3  before insert on t1
  4  for each row
  5  begin
  6    :new.y := :new.x;
  7  end;
  8  /

Trigger created.

SQL> create or replace
  2  trigger trg2
  3  before insert on t1
  4  for each row
  5  begin
  6    :new.z := :new.y;
  7  end;
  8  /

Trigger created.

Seems simple enough…Copy ‘x’ into ‘y’, and then copy ‘y’ into ‘z’. So lets see what happens



SQL> insert into t1 (x) values (1);

1 row created.

SQL> select * from t1;

         X          Y          Z
---------- ---------- ----------
         1          1


Where did “Z” go ? What happened was TRG2 fired first, and then TRG1 fired. The firing order is indeterminate.

To solve this, we can use the FOLLOWS command to dictate the order in which triggers must fire.


SQL> create or replace
  2  trigger trg2
  3  before insert on t1
  4  for each row
  5  follows trg1
  6  begin
  7    :new.z := :new.y;
  8  end;
  9  /

Trigger created.

SQL> insert into t1 (x) values (1);

1 row created.

SQL> select * from t1;

         X          Y          Z
---------- ---------- ----------
         1          1
         1          1          1

SQL>
SQL>

So now you can see (if you have a lot of triggers) where FOLLOWS might come in useful.

Where did my triggers go ?

You need to be careful when coding and using triggers when it comes to Datapump (or anything that transposes triggers between schemas).  A lot of people make assumptions about what will happen with their triggers, and often get a nasty shock when they see the reality.  Lets explore with an example

I’m going to add three triggers to the standard EMP table in the SCOTT schema


SQL> connect scott/tiger
Connected.
SQL> create or replace
  2  trigger TRG1 before insert on scott.EMP
  3  for each row
  4  declare
  5    x int;
  6  begin
  7    select count(*) into x from scott.dept;
  8  end;
  9  /

Trigger created.

SQL>
SQL>
SQL> create or replace
  2  trigger TRG2 before insert on EMP
  3  for each row
  4  declare
  5    x int;
  6  begin
  7    select count(*) into x from scott.dept;
  8  end;
  9  /

Trigger created.

SQL>
SQL>
SQL> create or replace
  2  trigger TRG3 before insert on EMP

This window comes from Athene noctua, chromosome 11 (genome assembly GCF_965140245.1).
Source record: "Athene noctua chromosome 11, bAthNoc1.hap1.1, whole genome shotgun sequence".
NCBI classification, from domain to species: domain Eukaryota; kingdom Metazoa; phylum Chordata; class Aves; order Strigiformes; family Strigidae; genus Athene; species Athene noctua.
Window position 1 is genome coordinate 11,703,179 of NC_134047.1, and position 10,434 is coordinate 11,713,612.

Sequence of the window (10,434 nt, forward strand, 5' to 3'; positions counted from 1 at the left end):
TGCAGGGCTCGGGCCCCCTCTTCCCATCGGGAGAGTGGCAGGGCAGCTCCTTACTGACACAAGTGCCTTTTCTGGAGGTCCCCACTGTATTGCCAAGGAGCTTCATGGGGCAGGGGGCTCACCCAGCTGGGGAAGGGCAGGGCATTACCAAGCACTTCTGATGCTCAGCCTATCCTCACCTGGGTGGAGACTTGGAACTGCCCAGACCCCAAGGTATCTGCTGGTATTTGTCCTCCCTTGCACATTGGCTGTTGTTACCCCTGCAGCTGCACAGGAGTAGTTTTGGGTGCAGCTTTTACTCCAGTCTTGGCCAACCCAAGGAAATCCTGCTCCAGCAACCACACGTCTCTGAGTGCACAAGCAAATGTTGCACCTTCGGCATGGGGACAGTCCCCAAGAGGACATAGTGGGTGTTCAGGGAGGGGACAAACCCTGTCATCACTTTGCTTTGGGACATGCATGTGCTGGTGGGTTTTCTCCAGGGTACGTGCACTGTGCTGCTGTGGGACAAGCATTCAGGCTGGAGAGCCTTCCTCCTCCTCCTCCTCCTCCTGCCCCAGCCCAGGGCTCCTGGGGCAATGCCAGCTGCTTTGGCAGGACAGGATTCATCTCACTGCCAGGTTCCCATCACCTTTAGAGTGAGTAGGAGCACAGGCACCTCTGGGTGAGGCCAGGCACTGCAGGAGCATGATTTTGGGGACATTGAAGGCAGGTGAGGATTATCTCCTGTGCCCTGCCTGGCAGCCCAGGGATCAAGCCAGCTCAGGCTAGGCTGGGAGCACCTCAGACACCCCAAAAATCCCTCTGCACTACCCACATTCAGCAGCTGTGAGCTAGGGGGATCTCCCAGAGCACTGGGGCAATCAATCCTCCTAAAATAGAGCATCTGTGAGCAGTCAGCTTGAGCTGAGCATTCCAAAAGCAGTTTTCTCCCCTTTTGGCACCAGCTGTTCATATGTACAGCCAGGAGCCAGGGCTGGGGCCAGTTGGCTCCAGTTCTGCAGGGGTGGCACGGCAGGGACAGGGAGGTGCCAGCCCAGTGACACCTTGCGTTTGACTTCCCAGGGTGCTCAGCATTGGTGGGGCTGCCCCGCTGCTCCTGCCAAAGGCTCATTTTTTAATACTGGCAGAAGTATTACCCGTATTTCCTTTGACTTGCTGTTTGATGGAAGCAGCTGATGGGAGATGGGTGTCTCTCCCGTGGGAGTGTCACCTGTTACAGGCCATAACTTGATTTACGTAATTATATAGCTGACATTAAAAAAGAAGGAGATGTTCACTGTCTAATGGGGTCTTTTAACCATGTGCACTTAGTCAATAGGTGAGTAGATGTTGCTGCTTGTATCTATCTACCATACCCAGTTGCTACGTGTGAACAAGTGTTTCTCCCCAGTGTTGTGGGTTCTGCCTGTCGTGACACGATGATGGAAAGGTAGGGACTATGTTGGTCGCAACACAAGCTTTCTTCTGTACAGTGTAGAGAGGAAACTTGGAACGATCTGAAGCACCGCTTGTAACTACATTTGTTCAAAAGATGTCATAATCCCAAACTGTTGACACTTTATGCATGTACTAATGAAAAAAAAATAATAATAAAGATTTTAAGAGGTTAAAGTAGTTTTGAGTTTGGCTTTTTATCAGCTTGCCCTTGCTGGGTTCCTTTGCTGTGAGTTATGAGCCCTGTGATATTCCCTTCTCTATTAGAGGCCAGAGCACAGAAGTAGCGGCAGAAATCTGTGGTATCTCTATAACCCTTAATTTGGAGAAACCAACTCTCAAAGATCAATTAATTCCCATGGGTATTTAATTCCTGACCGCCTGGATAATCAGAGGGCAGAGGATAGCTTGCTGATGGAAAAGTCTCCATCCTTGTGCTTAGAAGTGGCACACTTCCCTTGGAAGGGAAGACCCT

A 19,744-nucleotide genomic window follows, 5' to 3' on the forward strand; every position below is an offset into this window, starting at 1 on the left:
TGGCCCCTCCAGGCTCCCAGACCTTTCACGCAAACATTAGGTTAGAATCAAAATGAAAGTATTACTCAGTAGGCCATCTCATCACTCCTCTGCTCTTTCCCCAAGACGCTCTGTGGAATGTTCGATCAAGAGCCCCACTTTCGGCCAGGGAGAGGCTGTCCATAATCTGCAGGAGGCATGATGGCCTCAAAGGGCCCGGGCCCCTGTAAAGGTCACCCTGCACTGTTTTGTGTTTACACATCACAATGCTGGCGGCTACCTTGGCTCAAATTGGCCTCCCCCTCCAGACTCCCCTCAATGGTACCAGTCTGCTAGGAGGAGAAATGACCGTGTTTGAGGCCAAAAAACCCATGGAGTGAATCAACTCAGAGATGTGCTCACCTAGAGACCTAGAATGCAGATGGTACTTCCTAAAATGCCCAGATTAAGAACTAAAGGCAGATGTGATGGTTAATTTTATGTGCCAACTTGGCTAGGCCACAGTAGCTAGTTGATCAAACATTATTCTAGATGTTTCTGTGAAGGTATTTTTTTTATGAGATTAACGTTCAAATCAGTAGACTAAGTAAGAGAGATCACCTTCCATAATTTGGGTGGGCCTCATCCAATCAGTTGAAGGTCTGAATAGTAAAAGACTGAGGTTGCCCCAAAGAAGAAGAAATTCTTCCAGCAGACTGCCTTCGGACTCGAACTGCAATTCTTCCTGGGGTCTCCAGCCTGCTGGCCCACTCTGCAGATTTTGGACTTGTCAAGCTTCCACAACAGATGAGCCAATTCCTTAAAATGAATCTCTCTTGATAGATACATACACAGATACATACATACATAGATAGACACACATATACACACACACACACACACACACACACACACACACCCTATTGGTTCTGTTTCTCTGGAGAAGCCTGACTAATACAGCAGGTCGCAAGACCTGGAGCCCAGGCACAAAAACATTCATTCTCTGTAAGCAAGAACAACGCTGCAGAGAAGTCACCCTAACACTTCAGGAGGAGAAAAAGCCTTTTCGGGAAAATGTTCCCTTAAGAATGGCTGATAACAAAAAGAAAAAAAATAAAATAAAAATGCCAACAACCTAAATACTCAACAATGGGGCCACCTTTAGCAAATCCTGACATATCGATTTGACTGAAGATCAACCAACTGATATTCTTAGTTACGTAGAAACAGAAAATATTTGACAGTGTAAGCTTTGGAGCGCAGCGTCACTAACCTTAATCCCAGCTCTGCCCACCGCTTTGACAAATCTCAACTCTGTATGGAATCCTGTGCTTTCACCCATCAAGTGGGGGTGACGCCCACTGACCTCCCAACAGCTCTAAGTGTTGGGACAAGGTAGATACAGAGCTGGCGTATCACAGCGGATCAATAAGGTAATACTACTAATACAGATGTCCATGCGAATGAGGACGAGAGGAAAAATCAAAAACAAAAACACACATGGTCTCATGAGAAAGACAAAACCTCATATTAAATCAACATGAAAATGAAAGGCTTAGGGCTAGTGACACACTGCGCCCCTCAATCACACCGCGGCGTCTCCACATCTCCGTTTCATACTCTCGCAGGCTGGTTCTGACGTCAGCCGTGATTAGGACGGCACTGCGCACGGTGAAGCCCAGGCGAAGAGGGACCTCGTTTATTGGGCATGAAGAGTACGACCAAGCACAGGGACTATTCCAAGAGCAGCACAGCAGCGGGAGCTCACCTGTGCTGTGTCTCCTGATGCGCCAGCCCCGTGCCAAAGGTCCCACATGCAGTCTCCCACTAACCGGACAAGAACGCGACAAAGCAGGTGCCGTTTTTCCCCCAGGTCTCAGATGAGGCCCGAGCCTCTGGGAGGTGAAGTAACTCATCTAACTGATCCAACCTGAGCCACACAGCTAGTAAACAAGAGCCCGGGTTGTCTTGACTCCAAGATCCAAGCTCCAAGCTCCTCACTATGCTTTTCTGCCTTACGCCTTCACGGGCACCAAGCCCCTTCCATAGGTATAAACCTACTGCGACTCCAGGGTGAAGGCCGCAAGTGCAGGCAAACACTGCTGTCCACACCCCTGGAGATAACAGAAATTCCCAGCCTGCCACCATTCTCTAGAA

3  for each row
  4  declare
  5    x int;
  6  begin
  7    select count(*) into x from dept;
  8  end;
  9  /

Trigger created.

Now we’ll unload the entire schema and copy it to a new schema called SCOTT2


expdp directory=TEMP dumpfile=schema.dmp logfile=schema.log schemas=scott

Export: Release 12.1.0.2.0 - Production on Fri Nov 27 10:31:29 2015

Copyright (c) 1982, 2014, Oracle and/or its affiliates.  All rights reserved.

Username: system/********

Connected to: Oracle Database 12c Enterprise Edition Release 12.1.0.2.0 - 64bit Production
With the Partitioning, OLAP, Advanced Analytics and Real Application Testing options
Starting "SYSTEM"."SYS_EXPORT_SCHEMA_01":  system/******** directory=TEMP dumpfile=schema.dmp logfile=schema.log schemas=scott
Estimate in progress using BLOCKS method...
Processing object type SCHEMA_EXPORT/TABLE/TABLE_DATA
Total estimation using BLOCKS method: 256 KB
Processing object type SCHEMA_EXPORT/USER
Processing object type SCHEMA_EXPORT/ROLE_GRANT
Processing object type SCHEMA_EXPORT/DEFAULT_ROLE
Processing object type SCHEMA_EXPORT/TABLESPACE_QUOTA
Processing object type SCHEMA_EXPORT/PRE_SCHEMA/PROCACT_SCHEMA
Processing object type SCHEMA_EXPORT/TABLE/TABLE
Processing object type SCHEMA_EXPORT/TABLE/INDEX/INDEX
Processing object type SCHEMA_EXPORT/TABLE/CONSTRAINT/CONSTRAINT
Processing object type SCHEMA_EXPORT/TABLE/INDEX/STATISTICS/INDEX_STATISTICS